A framework for visualization is described herein. In accordance with one aspect, the framework provides anatomically intelligent visualization to increase the efficiency of reading image data to detect abnormalities, such as bone metastases. To achieve this goal, the image data is processed to highlight the anatomical structure of interest (e.g., bone structure). In some implementations, the image data is processed to display only the structure of interest. Alternatively, the structure of interest may be displayed in fewer number of slices to make reading more efficient. Both types of visualization modes may be built on algorithms that are able to automatically localize the structure of interest in the image data. The framework advantageously provides an efficient and easy way of reading diagnostic images. These exemplary advantages and features will be described in more details in the following description.

FIG. 2 is a block diagram illustrating an exemplary imaging system 200. The imaging system 200 includes a computer system 201 for implementing the framework as described herein. The computer system 201 may further be connected to an imaging device 202 and a workstation 203, over a wired or wireless network. The imaging device 202 may be a radiology scanner such as a magnetic resonance (MR) scanner, PET/MR, X-ray or a CT scanner.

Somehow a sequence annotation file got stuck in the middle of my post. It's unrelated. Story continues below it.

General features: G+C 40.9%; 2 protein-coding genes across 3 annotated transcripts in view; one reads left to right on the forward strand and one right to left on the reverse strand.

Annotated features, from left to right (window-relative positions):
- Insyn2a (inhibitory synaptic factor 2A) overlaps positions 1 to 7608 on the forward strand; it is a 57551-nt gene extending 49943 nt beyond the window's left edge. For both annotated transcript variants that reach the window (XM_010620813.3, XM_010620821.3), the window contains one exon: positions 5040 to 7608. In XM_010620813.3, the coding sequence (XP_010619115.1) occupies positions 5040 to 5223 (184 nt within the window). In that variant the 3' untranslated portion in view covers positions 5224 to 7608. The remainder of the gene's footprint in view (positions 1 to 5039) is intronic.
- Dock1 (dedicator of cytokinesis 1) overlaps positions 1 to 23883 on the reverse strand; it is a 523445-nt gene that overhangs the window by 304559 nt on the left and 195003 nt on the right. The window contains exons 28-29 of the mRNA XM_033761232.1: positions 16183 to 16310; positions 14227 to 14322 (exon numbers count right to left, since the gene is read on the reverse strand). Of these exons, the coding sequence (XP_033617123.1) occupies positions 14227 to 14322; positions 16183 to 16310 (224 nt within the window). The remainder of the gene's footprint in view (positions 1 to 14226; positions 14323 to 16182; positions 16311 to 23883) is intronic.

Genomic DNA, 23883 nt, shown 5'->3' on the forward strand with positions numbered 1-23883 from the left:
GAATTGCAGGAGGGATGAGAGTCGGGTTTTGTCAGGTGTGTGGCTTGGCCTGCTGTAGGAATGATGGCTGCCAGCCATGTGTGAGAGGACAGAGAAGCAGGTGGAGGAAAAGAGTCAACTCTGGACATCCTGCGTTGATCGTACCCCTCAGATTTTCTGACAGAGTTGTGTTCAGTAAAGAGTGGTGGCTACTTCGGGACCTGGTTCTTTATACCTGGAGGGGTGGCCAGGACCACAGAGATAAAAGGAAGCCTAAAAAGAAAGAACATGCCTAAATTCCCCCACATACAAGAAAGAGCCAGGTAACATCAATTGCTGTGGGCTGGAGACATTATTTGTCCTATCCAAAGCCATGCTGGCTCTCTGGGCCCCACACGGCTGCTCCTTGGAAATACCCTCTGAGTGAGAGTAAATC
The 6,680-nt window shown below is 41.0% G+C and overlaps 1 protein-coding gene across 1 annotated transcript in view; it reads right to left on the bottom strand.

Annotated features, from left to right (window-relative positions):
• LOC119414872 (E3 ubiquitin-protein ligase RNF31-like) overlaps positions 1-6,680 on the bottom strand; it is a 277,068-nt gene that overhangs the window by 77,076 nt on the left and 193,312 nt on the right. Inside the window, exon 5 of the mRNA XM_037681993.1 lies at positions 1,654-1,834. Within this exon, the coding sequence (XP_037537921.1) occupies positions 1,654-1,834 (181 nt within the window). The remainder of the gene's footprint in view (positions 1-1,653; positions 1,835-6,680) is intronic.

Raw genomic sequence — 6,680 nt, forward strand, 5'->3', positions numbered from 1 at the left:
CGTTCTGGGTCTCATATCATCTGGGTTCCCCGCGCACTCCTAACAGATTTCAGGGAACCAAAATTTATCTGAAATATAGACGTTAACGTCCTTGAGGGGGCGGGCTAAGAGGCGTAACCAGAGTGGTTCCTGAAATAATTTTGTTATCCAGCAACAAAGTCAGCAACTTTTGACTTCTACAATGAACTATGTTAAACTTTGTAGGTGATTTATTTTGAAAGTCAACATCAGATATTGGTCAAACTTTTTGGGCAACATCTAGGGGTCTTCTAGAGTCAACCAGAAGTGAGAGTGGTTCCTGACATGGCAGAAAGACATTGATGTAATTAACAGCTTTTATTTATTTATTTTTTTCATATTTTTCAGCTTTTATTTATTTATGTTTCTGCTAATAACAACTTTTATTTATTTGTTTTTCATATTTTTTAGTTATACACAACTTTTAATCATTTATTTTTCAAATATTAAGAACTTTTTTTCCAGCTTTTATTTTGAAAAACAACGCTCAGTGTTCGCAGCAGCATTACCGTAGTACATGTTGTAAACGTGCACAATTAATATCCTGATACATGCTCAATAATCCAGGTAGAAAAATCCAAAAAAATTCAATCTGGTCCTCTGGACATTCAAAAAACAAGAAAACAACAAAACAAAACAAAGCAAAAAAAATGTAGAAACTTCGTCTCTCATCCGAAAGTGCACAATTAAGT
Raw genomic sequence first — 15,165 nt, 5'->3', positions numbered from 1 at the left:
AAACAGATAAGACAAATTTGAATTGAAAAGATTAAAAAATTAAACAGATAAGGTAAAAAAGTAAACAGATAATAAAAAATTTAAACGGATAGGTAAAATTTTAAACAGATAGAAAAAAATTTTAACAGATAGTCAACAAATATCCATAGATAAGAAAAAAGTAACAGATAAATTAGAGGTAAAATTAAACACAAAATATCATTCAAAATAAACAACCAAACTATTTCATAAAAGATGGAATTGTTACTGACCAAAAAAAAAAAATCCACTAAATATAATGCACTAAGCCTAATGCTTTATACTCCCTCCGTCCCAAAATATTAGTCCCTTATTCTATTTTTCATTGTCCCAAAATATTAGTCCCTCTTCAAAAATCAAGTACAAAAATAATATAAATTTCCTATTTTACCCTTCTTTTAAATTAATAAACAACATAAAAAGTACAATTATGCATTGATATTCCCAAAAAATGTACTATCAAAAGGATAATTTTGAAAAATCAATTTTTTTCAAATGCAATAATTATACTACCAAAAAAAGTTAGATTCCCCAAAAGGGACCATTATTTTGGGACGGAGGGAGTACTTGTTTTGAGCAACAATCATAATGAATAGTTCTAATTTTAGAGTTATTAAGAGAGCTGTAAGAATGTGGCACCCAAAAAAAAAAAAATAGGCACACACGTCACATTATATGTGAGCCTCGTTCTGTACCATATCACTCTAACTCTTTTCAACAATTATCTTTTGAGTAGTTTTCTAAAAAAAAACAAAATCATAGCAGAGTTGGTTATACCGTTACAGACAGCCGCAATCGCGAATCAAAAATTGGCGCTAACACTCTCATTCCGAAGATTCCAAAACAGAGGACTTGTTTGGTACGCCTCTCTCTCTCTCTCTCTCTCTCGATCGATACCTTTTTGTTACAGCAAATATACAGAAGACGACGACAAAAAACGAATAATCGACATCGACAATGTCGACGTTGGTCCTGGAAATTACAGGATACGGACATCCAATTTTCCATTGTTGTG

Computer system 201 may be a desktop personal computer, a portable laptop computer, another portable device, a mini-computer, a mainframe computer, a server, a storage system, a dedicated digital appliance, or another device having a storage sub-system configured to store a collection of digital data items. In one implementation, computer system 201 comprises a processor or central processing unit (CPU) 204 coupled to one or more non-transitory computer-readable media 205 (e.g., computer storage or memory), output devices 208 (e.g., monitor, display, printer, etc.) and various input devices 210 (e.g., mouse, keyboard, touch pad, voice recognition module, etc.) via an input-output interface 221. Computer system 201 may further include support circuits such as a cache, a power supply, clock circuits and a communications bus. Even further, computer system 201 may be provided with a graphics controller chip, such as a graphics processing unit (GPU) that supports high performance graphics functions.

It is to be understood that the present technology may be implemented in various forms of hardware, software, firmware, special purpose processors, or a combination thereof. In one implementation, the techniques described herein are implemented by image processing unit 206. Image processing unit 206 may include computer-readable program code tangibly embodied in non-transitory computer-readable media 205. Non-transitory computer-readable media 205 may include random access memory (RAM), read only memory (ROM), magnetic floppy disk, flash memory, and other types of memories, or a combination thereof. The computer-readable program code is executed by CPU 204 to control and/or process image data from imaging device 202.